I got up early to catch the feeding frenzy, and once I found my sitting location among the flowers, it didn't take long before the garden came to life. It's the time of year when all species of birds have started leaving the nest. Young naive Robins had gained their wings and were crashing recklessly into branches as they soared through the trees at speeds that were new to them. They showed fear in nothing. Many hopped along the trail right past me, looking for insects and just recognized me as another object in the garden. It's the time in a young bird's life when predators are a real threat to them. There's no room for mistake so they must learn quickly. The same goes for young hummingbirds. They are attracted to color or food, and often times ignore real threats around them. As I sat quietly, I observed many youngsters hopping from flower to flower all around me, often times feeling the wind from their wings on my face. They would notice things like the blink of my eyes, and fly up close to observe each blink. Their curiosity was a fault that could be costly if they approached the wrong object, and being so young, many of them would frequently perch between feeds to regain their energy. Their naive behavior, and strength and endurance in their wings, will improve dramatically in just a couple short days.
Over a period of 2 hours, I snapped multiple shots and videos as they fed and perched all around me. The behavior of the young is so different from the adults, but their playful nature is just so amusing to watch.
Juvenile Ruby-throat. N.E. of Edmonton, Alberta, Canada. August 2017.
The reproduction of flowers starts with the transfer of pollen from flower to flower. In order to do this, certain vessels are required to transfer that pollen, and some reward is necessary to entice those vessels. From a dead seed, springs life that eventually develops attractive flowers that draw the attention of insects and hummingbirds, but within that flower lies a reward for unintentionally transferring the pollen from one flower to another, continuing the circle of life. Without the sweet drops of nectar that lie deep within the flower, there would be no desire for hummingbirds or insects to do the work.
This young male Ruby-throat is standing on the portion of the flower that contains up to 3 drops of sweet sucrose, essentially the same product we use in our hummingbird feeders to get their attention. Hummingbirds choose certain types of flowers because of the quantity and quality of nectar within them, while the colors provide an attraction that can be seen from long distances away.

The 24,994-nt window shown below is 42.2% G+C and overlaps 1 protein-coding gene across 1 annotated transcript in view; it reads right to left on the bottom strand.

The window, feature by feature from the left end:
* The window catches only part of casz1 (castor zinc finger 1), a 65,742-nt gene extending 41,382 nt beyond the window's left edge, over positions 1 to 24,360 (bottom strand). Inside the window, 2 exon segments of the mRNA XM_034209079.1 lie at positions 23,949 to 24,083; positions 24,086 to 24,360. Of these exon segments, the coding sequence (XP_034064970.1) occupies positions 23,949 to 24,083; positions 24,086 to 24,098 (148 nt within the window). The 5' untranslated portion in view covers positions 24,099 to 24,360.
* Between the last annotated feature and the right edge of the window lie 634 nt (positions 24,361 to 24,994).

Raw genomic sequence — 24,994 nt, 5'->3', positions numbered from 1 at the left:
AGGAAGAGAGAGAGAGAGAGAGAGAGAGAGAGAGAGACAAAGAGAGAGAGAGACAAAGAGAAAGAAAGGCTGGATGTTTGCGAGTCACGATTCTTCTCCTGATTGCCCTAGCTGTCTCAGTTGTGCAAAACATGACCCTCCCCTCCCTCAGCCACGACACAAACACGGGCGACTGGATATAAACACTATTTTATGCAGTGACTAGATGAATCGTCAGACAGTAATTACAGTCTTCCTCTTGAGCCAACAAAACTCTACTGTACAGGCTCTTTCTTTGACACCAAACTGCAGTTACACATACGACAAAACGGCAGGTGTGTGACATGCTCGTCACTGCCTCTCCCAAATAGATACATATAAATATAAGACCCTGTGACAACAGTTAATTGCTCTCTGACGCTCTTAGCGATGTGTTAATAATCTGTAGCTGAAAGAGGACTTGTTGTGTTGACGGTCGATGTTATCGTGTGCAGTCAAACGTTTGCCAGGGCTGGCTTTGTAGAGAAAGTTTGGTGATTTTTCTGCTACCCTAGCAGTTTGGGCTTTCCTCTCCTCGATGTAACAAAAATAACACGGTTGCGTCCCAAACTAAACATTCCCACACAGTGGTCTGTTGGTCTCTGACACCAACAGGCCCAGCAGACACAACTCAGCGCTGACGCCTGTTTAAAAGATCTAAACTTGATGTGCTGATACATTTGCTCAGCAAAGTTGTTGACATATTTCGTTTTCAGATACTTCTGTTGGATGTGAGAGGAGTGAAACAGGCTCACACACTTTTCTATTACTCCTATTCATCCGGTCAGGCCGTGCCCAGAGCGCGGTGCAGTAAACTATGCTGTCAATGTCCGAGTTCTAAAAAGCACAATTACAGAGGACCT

I can't help but be amazed at how little weight hummingbirds have as this one perches on the flower supported by a fragile stem.
Juvenile Male Ruby-throat hummingbird. N.E. of Edmonton, Alberta, Canada. August 2017.
Just like many young hummingbirds do, he chose to perch in an unusual location. Day after day the lilies would lose one petal at a time and his perches were slowly dwindling down. After feeding and fighting, this handsome lil guy would return to the same spot as before. It was safe, full of flavor and colorful. Whether he gained much from this stamen or not, he would poke at it in a playful manner. Pollen would gather on and around his bill except for this soggy morning. He still managed to pollinate is face, but from the Nasturtiums instead. The lilies were cupped upward and caught so much rain, and all that remained were soggy stamens.
Here is the reason to fill your garden with flowers. This juvenile male Ruby-throat hadn't yet chosen a feeder, but remained around the garden due to the assortment of flower food. Although lilies aren't a great choice of food for hummingbirds, they still are a food source. They will sample every flower in sight and then determine which ones are worthy of a return visit.
The dark spots forming on his throat are a dead giveaway that he will become more than just the handsome lil guy that he is. He will soon develop the most beautiful ruby colored throat and compete with all the other males the following Spring.
N.E. of Edmonton, Alberta, Canada. August 2017